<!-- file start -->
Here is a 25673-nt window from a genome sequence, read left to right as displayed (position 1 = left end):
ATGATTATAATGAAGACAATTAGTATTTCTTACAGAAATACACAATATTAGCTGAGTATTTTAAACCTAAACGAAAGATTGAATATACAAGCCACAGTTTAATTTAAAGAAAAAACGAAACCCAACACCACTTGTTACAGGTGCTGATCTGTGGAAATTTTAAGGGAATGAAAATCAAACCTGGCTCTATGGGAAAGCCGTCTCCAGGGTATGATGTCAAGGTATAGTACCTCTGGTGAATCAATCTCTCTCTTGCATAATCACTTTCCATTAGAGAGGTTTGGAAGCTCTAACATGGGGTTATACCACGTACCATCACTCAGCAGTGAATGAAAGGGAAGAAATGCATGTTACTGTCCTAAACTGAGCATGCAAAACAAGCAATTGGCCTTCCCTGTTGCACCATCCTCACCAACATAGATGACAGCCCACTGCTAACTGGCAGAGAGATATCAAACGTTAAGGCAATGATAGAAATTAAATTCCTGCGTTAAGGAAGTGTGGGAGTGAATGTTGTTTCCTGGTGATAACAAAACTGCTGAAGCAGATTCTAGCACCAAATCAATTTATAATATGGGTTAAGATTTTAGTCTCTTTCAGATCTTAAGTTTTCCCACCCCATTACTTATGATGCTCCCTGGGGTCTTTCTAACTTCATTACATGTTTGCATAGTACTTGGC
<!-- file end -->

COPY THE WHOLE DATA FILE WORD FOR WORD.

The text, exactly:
Here is a 25673-nt window from a genome sequence, read left to right as displayed (position 1 = left end):
ATGATTATAATGAAGACAATTAGTATTTCTTACAGAAATACACAATATTAGCTGAGTATTTTAAACCTAAACGAAAGATTGAATATACAAGCCACAGTTTAATTTAAAGAAAAAACGAAACCCAACACCACTTGTTACAGGTGCTGATCTGTGGAAATTTTAAGGGAATGAAAATCAAACCTGGCTCTATGGGAAAGCCGTCTCCAGGGTATGATGTCAAGGTATAGTACCTCTGGTGAATCAATCTCTCTCTTGCATAATCACTTTCCATTAGAGAGGTTTGGAAGCTCTAACATGGGGTTATACCACGTACCATCACTCAGCAGTGAATGAAAGGGAAGAAATGCATGTTACTGTCCTAAACTGAGCATGCAAAACAAGCAATTGGCCTTCCCTGTTGCACCATCCTCACCAACATAGATGACAGCCCACTGCTAACTGGCAGAGAGATATCAAACGTTAAGGCAATGATAGAAATTAAATTCCTGCGTTAAGGAAGTGTGGGAGTGAATGTTGTTTCCTGGTGATAACAAAACTGCTGAAGCAGATTCTAGCACCAAATCAATTTATAATATGGGTTAAGATTTTAGTCTCTTTCAGATCTTAAGTTTTCCCACCCCATTACTTATGATGCTCCCTGGGGTCTTTCTAACTTCATTACATGTTTGCATAGTACTTGGC